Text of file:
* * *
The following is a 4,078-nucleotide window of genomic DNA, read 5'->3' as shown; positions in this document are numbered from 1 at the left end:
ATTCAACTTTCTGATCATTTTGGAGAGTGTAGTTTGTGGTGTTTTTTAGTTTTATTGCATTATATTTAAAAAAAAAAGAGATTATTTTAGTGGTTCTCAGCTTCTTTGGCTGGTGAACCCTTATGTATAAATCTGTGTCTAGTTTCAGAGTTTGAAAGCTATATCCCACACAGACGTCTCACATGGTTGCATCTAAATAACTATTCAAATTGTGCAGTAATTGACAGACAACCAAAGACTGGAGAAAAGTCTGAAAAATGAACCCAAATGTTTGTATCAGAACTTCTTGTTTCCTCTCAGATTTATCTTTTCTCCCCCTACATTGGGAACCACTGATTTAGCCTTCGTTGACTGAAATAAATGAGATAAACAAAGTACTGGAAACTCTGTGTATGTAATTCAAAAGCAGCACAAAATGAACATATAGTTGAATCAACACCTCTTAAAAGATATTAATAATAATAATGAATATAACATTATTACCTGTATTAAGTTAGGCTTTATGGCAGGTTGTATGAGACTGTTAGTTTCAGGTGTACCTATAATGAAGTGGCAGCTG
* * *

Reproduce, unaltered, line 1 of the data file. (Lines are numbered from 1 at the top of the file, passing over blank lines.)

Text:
The following is a 4,078-nucleotide window of genomic DNA, read 5'->3' as shown; positions in this document are numbered from 1 at the left end: